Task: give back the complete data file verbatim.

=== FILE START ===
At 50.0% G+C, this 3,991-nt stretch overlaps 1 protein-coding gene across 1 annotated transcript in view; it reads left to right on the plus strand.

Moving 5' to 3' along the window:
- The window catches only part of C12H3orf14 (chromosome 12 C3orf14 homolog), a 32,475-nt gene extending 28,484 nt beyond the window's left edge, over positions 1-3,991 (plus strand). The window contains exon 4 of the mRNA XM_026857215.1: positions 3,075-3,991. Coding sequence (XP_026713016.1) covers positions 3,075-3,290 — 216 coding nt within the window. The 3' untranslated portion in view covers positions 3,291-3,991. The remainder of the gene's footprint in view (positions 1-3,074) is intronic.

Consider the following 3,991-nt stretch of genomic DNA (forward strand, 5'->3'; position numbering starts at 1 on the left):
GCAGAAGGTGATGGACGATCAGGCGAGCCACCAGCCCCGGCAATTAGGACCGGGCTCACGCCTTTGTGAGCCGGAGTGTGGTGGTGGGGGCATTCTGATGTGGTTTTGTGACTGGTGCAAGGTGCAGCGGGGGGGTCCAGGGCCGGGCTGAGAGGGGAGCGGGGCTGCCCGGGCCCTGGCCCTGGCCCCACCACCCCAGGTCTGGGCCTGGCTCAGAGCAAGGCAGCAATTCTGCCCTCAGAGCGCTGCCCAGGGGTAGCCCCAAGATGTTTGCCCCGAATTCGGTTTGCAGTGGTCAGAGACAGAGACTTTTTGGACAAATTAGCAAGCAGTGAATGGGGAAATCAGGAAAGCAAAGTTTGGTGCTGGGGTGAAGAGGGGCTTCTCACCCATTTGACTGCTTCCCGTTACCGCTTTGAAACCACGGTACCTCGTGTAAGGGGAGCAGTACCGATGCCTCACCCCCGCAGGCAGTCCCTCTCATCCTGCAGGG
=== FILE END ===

At 50.0% G+C, this 3,991-nt stretch overlaps 1 protein-coding gene across 1 annotated transcript in view; it reads left to right on the plus strand.

Moving 5' to 3' along the window:
- The window catches only part of C12H3orf14 (chromosome 12 C3orf14 homolog), a 32,475-nt gene extending 28,484 nt beyond the window's left edge, over positions 1-3,991 (plus strand). The window contains exon 4 of the mRNA XM_026857215.1: positions 3,075-3,991. Coding sequence (XP_026713016.1) covers positions 3,075-3,290 — 216 coding nt within the window. The 3' untranslated portion in view covers positions 3,291-3,991. The remainder of the gene's footprint in view (positions 1-3,074) is intronic.

Consider the following 3,991-nt stretch of genomic DNA (forward strand, 5'->3'; position numbering starts at 1 on the left):
GCAGAAGGTGATGGACGATCAGGCGAGCCACCAGCCCCGGCAATTAGGACCGGGCTCACGCCTTTGTGAGCCGGAGTGTGGTGGTGGGGGCATTCTGATGTGGTTTTGTGACTGGTGCAAGGTGCAGCGGGGGGGTCCAGGGCCGGGCTGAGAGGGGAGCGGGGCTGCCCGGGCCCTGGCCCTGGCCCCACCACCCCAGGTCTGGGCCTGGCTCAGAGCAAGGCAGCAATTCTGCCCTCAGAGCGCTGCCCAGGGGTAGCCCCAAGATGTTTGCCCCGAATTCGGTTTGCAGTGGTCAGAGACAGAGACTTTTTGGACAAATTAGCAAGCAGTGAATGGGGAAATCAGGAAAGCAAAGTTTGGTGCTGGGGTGAAGAGGGGCTTCTCACCCATTTGACTGCTTCCCGTTACCGCTTTGAAACCACGGTACCTCGTGTAAGGGGAGCAGTACCGATGCCTCACCCCCGCAGGCAGTCCCTCTCATCCTGCAGGG